Mr Simpson said if the rig were delivered along Coldharbour Lane, there would be just millimetres of tolerance on some of the corners and irreversible damage could be done to the ancient banks on either side of the road. The road was signed as unsuitable for heavy goods vehicles, he said.
The counsel for Europa, Andrew Newcombe, said: “I am instructed that there is no proposal that you will have to ring before leaving your property.” He said Surrey County Council had agreed traffic to the site would not cause irreversible damage to the banks on Coldharbour Lane, provided it followed the traffic management plan.
This morning, the inquiry also heard opening statements from Europa, Surrey County Council and Leith Hill Action Group.
Mr Newcombe, for the company, said there was a need for oil and gas. He said the Infrastructure Act, which became law in February, made it an objective of government to maximise the economic recovery of UK petroleum. He said the development would also be in the national interest in the tax revenue it could generate.
“We need to explore and exploit all oil and gas in the public interest”, he said.
He said the proposal was not a major development and so there did not need, in planning rules, to be exceptional circumstances to allow it to go ahead in an Area of Outstanding Natural Beauty. It was also an appropriate development for the green belt.
He said Europa would seal the well after exploration and would not use it for future production. The site would be temporary, and any impacts totally reversible. He said there were no suitable alternative sites.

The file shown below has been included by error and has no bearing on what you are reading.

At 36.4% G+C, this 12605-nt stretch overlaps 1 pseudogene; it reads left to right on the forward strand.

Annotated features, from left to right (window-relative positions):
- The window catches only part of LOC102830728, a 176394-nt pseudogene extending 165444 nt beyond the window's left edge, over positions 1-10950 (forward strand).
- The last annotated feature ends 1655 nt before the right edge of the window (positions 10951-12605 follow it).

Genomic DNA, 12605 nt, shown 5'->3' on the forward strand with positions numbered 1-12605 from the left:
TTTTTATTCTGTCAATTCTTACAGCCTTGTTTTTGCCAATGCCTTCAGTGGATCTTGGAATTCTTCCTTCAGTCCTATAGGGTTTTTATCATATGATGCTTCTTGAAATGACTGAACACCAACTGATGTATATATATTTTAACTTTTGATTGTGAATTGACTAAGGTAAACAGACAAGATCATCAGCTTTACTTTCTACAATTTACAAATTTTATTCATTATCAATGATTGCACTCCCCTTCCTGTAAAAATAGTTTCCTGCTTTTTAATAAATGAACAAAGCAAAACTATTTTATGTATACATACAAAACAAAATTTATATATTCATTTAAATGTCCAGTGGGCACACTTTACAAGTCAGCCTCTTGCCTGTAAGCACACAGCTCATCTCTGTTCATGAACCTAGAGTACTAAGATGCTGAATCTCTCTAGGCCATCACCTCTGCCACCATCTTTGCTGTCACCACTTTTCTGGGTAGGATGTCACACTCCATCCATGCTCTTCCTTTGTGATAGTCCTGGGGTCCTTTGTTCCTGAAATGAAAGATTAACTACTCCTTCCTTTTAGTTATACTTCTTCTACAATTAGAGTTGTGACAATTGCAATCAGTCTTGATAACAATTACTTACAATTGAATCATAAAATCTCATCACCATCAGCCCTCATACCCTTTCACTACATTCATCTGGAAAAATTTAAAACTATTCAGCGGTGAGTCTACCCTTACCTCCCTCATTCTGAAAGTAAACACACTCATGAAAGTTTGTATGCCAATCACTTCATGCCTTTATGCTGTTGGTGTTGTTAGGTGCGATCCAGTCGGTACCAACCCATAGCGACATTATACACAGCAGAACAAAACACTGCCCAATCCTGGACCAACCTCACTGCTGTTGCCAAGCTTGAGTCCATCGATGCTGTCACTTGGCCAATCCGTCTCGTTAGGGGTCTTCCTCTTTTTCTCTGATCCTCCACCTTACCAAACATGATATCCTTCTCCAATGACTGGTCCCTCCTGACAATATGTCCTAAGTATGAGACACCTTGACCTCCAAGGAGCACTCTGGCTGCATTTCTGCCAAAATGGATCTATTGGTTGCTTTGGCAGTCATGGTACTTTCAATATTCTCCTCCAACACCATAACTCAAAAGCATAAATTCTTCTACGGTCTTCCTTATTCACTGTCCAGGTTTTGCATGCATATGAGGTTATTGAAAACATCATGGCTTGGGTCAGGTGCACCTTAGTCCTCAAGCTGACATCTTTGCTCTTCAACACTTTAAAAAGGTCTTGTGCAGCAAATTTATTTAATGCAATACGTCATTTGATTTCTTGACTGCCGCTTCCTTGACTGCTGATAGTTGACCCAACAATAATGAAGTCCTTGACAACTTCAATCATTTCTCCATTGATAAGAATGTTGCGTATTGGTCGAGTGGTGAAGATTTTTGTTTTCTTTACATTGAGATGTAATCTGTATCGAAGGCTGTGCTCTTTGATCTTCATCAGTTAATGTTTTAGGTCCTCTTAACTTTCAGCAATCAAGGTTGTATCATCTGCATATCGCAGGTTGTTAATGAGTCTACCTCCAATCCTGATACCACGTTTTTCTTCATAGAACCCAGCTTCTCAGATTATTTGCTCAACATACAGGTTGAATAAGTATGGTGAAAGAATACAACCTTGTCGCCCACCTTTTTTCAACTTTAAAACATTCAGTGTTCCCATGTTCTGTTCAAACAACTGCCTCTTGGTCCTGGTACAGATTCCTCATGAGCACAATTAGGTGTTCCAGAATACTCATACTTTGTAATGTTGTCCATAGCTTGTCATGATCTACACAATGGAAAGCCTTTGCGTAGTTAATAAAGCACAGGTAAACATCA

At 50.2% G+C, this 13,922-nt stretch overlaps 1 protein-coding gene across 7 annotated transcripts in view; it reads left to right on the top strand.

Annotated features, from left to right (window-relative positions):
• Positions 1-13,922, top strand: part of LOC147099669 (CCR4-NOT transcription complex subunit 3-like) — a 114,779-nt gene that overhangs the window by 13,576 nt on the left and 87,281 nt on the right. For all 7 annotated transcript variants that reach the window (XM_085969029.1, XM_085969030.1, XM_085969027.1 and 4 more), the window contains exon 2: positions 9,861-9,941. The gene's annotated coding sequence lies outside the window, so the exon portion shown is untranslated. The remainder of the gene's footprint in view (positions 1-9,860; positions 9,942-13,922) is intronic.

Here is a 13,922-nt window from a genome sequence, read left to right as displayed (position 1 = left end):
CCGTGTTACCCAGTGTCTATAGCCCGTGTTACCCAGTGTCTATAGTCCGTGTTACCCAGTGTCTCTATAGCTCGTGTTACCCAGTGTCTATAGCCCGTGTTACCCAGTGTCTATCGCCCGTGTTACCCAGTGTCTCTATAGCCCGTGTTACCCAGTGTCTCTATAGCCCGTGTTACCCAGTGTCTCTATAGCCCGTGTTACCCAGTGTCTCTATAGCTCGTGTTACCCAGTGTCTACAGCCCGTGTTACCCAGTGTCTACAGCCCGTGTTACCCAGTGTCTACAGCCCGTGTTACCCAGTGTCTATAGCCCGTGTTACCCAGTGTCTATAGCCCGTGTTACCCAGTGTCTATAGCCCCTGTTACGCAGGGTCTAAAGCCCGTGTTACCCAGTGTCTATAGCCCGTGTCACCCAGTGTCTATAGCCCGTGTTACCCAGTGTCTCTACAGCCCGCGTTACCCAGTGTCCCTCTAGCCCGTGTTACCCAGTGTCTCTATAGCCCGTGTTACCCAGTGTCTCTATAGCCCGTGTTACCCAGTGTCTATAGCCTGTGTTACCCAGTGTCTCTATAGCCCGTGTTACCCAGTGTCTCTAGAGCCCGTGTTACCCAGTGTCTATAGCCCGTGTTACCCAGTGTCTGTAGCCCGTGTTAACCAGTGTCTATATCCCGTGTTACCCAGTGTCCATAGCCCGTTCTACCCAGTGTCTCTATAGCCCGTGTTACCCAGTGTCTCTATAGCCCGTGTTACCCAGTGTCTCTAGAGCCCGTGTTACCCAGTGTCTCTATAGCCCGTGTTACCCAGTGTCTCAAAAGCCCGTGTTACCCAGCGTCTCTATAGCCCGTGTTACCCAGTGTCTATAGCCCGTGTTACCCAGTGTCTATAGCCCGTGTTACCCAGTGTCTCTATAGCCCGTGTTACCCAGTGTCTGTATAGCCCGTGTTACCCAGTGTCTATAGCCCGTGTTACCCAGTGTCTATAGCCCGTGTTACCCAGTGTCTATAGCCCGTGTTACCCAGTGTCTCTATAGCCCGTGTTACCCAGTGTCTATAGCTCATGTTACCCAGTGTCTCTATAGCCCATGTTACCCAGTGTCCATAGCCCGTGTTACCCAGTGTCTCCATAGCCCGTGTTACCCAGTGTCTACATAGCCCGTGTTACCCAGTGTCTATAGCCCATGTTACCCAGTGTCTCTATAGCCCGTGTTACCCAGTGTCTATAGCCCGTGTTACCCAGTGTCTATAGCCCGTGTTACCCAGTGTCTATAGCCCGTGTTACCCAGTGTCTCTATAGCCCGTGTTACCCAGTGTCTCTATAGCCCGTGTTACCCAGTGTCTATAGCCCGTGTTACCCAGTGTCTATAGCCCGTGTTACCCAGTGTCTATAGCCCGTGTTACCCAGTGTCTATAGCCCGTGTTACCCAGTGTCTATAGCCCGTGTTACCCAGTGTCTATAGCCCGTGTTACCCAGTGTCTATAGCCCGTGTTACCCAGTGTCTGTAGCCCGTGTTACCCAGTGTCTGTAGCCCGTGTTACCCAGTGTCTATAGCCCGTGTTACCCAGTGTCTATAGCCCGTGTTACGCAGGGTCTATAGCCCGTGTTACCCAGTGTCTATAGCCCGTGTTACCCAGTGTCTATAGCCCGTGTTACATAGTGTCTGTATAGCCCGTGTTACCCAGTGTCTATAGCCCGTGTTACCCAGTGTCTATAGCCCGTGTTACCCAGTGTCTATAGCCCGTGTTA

“This is the first stage in unlocking resources in the public interest.”
Stephen Whale, for Leith Hill Action Group, said the development was inappropriate in an area of Green Belt and would harm the Area of Outstanding Natural Beauty. The well was unlikely to encounter any hydrocarbons – and if it did, the amount would be insignificant. He said there were no special circumstances that justified the well.
He said there was no technical reason why the well could not be drilled from outside the AONB. The impact of the plans on the local economy would be negative and he drew attention to errors in Europa’s environmental statement.
Robert Walton, for Surrey County Council, said all sides accepted the development would be harm to the AONB. He told the inspector, Stuart Nixon:
“This is a matter of balance. It will be a matter for you to weigh these competing policy objectives of facilitating the exploitation of hydrocarbons and preventing harm to the AONB.”
The inquiry also heard from Jan Hookey, of the Environment Agency, who said ground water monitoring would be required at the site before work could begin. This was to establish a baseline for the quality of water before it was disturbed. She was questioned by local people about the work involved in drilling boreholes and the impact this would have on the scale of the project.
The inquiry at Dorking Halls is expected to last until 1st May. It is expected to hear evidence from more than 20 witnesses.This afternoon, the inquiry is epxected to hear from a landscape architect for Surrey County Council.
2008 Europa applied for permission for exploration at Burry Hill Wood, nr Leith Hill
2011 Surrey County Council refused the application. Europa appealed against the decision
2012 Planning inspector dismissed an appeal against refusal by Europa Oil and Gas
2013 Europa successfully challenged the inspector’s decision in the High Court and the inquiry’s decision was quashed
2014 Leith Hill Action Group appealed in the High Court against the judge’s decision but the case was dismissed. The case was sent back to the Planning Inspectorate for redetermination.
2015 Europa submitted a new application for an underground corridor, allowing it to drill a horizontal well from Bury Hill Wood